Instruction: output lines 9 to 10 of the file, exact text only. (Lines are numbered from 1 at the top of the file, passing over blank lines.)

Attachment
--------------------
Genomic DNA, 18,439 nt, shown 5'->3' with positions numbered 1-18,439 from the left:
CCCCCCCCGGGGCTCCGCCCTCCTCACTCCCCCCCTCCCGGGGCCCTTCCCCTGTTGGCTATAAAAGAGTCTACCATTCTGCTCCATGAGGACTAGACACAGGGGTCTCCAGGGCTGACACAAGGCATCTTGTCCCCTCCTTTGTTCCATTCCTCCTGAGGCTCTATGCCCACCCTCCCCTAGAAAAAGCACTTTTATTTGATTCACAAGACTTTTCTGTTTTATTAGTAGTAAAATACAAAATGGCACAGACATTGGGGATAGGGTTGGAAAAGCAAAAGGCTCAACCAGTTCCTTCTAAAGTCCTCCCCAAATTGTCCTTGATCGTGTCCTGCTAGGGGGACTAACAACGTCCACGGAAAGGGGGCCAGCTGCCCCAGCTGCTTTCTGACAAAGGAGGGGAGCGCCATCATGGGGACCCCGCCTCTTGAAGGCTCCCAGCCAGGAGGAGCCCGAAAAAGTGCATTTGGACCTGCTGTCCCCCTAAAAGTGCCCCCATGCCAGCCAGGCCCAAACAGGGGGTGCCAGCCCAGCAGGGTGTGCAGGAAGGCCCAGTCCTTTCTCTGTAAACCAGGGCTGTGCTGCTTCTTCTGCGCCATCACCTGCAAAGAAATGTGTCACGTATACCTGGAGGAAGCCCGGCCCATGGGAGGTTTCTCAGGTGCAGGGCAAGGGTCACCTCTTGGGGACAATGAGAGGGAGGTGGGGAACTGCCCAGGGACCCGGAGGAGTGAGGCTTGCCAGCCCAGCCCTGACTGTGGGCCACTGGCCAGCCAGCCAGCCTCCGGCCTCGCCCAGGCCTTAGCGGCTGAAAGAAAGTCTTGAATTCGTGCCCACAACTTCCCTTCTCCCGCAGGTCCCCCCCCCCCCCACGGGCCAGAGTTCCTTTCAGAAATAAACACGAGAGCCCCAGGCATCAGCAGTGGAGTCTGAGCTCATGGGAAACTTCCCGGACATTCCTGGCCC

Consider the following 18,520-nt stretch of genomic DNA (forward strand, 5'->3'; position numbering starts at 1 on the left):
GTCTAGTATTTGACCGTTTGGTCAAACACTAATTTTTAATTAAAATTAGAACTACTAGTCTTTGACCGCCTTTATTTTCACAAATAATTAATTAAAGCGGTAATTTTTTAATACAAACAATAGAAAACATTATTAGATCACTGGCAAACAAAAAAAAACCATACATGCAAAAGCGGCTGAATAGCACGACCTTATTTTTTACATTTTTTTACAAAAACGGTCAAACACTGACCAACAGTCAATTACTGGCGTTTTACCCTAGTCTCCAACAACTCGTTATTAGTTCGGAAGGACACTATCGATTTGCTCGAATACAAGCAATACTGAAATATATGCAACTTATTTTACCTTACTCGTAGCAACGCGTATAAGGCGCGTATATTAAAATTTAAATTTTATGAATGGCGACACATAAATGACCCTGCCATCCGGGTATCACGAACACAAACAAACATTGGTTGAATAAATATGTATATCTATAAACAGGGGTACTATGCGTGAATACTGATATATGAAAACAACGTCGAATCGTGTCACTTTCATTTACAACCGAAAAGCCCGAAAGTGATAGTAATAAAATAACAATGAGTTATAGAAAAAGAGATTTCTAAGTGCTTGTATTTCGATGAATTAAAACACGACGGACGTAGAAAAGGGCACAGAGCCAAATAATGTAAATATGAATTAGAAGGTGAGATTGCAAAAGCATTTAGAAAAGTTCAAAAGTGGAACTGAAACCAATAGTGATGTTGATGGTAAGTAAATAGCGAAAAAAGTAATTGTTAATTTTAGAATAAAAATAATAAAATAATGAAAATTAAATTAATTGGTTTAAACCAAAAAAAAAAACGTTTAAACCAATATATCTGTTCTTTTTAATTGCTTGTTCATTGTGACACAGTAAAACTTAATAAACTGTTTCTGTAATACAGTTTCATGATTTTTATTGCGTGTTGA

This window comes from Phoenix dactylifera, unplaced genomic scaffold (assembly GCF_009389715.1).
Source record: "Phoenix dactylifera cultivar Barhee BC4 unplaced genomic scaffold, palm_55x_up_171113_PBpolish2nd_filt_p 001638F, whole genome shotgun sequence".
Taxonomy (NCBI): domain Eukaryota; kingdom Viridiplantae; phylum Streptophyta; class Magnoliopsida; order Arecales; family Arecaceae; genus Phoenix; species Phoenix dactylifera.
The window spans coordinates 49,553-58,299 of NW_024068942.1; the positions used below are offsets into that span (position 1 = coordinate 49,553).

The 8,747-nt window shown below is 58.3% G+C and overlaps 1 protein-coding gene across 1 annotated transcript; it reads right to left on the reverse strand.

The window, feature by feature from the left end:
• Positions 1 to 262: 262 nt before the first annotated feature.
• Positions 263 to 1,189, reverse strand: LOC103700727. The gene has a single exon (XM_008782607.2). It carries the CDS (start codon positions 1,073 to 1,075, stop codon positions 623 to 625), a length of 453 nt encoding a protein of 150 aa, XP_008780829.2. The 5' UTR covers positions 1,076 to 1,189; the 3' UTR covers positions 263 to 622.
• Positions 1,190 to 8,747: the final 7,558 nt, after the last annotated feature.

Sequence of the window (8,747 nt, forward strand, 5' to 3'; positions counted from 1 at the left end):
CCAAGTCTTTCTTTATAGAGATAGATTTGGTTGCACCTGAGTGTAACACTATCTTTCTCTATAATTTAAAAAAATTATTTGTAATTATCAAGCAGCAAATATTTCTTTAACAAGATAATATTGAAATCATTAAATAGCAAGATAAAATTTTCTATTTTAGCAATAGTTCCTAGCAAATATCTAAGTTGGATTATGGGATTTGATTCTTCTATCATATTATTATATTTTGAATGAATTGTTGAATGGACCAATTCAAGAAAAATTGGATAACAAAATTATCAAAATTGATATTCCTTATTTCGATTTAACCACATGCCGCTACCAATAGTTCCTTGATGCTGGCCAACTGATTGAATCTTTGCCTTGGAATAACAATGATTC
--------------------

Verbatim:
The 8,747-nt window shown below is 58.3% G+C and overlaps 1 protein-coding gene across 1 annotated transcript; it reads right to left on the reverse strand.

The window, feature by feature from the left end: